Last week, Welch LLP held an Executive Lunch & Learn for the Canadian Society of Association Executives entitled, “Workforce of the Future: How NFPs and Associations are Embracing the 4th Industrial Revolution”.
Margo Crawford, President & CEO of Business Sherpa Group, joined WelchGroup President Candace Enman, to discuss some of the key changes that SMEs are seeing in their organizations due to the advancement and adoption of technology, information and big data.
These advancements have also brought changes in the labor market. Specifically, organizations today are rethinking their business and workforce models in order to remain competitive and sustainable. The rise of the virtual or independent contractor workforce is gaining momentum and comes with many benefits and challenges for all involved. We would like to thank everyone for coming out!
When they aren’t prepping for the next Championship or walking down the red carpet, celebrities are becoming increasingly engaged in the start-up world. No longer are they just endorsing brands and collecting royalties; they are the ones writing the cheques and rolling up their sleeves in an attempt to cash in big in the hottest disruptive industries and companies.
It seems like an obvious fit; celebrities can tap into their existing fan base and use social media and their star power to quickly create markets and sales channels for companies and their products. Customer acquisition is becoming increasingly efficient – where a simple Instagram post can generate large, immediate and measurable increases in sales. Also, the line between Hollywood and Silicon Valley is increasingly blurred as celebrity entertainers, actors and rock stars are turning to technology investments, while at the same time, famous start-up founders are becoming celebrities of their own as part of main stream pop-culture.
We’ve already seen huge celebrity business success stories with the likes of George Clooney’s Casamigos and Jessica Alba’s The Honest Company and in an economy increasingly fueled by technology, the excitement around being part of the next big thing is too much to miss out on for some celebs, let alone venture capitalists looking for the next unicorn.
So, in that context, here is a glimpse of a few recent celebrity investments and the companies and industries they are investing in.
Snoop Dogg – Fintech/Payments:
No stranger to start-up investing, rapper/actor Snoop Dogg recently became a shareholder in Klarna (www.klarna.com), a $2.5 billion Swedish company that has developed an online payment platform designed to make online shopping easy and hassle-free. The company’s payment platform offers in-store, mobile and online payments with features like ‘Pay-Now’, ‘Pay Later’ and ‘Slice it’ that aim to enhance the shopping and check-out experience.
According to CB insights, investment in early stage fintech companies is at a 5 quarter low, however the total number of deals and total funding as at Q3 2018 was still on track for an all time high. What this likely signals is that as market forces and time shake out the winners and losers, it becomes increasingly obvious which companies can execute and which ones don’t. As a result, the risk profiles and line of sight on future profitability becomes increasingly clear. Therefore, investors’ dollars, including Snoops’, are being directed towards bigger companies targeting bigger funding rounds.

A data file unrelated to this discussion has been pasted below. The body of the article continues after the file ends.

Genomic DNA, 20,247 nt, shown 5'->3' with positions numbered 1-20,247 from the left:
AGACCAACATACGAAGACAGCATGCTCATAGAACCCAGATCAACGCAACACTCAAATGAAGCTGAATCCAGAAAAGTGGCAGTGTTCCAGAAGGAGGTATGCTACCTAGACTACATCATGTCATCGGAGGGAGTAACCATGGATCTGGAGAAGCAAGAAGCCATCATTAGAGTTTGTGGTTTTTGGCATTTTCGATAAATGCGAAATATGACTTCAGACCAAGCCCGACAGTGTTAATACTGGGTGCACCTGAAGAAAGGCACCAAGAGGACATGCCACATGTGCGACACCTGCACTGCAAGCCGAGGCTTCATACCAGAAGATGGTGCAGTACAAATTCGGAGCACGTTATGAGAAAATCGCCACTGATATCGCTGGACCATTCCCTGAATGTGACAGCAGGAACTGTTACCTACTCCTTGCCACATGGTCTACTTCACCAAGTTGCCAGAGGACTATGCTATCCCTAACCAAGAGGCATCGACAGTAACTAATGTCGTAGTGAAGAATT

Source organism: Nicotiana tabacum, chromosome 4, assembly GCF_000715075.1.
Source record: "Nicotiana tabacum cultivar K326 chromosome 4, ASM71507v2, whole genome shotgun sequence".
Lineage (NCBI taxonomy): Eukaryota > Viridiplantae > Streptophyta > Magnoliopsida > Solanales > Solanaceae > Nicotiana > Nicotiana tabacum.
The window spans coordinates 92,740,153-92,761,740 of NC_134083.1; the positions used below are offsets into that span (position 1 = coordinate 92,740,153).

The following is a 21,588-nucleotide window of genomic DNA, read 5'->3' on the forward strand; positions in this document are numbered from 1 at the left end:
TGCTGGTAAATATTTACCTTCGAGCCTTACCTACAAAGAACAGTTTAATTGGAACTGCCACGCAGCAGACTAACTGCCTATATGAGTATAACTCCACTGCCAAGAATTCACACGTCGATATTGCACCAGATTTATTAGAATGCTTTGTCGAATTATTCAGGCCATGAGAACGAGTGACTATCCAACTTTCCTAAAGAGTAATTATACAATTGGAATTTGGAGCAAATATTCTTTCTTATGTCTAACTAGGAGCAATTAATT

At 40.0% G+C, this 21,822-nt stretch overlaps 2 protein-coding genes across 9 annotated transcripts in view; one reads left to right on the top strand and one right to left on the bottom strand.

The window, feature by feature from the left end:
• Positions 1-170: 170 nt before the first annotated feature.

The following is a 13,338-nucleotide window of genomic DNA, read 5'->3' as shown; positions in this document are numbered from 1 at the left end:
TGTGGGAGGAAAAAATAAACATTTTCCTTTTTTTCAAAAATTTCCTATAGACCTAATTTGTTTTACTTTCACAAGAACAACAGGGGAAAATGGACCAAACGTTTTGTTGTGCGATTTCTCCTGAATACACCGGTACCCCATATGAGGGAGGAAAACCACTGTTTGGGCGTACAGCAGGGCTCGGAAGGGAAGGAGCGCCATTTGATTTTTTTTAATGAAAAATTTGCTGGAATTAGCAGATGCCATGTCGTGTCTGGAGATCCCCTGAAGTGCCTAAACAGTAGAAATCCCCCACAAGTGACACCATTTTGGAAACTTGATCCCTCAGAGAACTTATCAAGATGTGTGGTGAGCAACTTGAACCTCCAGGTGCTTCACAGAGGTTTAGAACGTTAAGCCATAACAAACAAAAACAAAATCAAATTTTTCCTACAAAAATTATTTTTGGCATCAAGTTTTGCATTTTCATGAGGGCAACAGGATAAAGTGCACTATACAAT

Kevin Durant – eSports:
Golden State Warrior, Kevin Durant added Vision eSports (www.vvpllc.com) to his growing list of tech start-up investments as part of a $38 million dollar round last year. Vision, a holding company based out of Beverly Hills, invests in eSports companies and is also in the business of recruiting and developing professional esports ‘athletes.’
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Despite professional gaming’s massive increase in popularity over the last few years, it’s still an industry vertical that isn’t widely understood outside of a small demographic and even within the industry, there appears to be differing opinions about what eSports is. At its core, eSports is a form of competition using video games – where the field of play is on the computer screen. It’s also the fastest growing spectator sport in the world, already outpacing the NHL in viewership. A professional athlete’s involvement in eSports like Durant’s can serve to be a direct influence in helping to pivot their pre-existing interest of their fanbase towards gaming – all in an effort to make eSports more mainstream.
Joe Montana – Cannabis
San Francisco 49ers football legend, Joe Montana recently cut a cheque for $75 million for an investment in Caliva (https://www.gocaliva.com), a San Jose based cannabis retailer and grower. The company is expected to use the investment to grow their product portfolio and expand its reach into California though retail, wholesale and direct to consumer channels.
The opportunities in the US for companies operating in the cannabis industry are expanding as the lines between medical and recreational marijuana continue to blur. In an effort to further differentiate the company and brand, Montana is helping to position Caliva around its focus in making a positive impact on America’s opioid abuse epidemic with the aim to provide relief to people fighting the addiction. As Caliva positions themselves for growth, it’s an apparent and significant advantage for existing marketing participants to invest heavily in supply chain and distribution infrastructure to ensure that market share can be quickly captured once changes in legislation help to create it.
Some start-up CEOs state that they don’t want investors for the sake of having investors indicating that the relevance of having celebrity investors is purely ego-driven. However, the distinctions between a celebrity investor as opposed to a fund or high net-worth individual are relevant. If Montana, Snoop and Durant are any indication, their ability to raise the profile of the companies they invest in (either to drive revenue, to encourage additional investment, or to leverage their followings) should not be underestimated.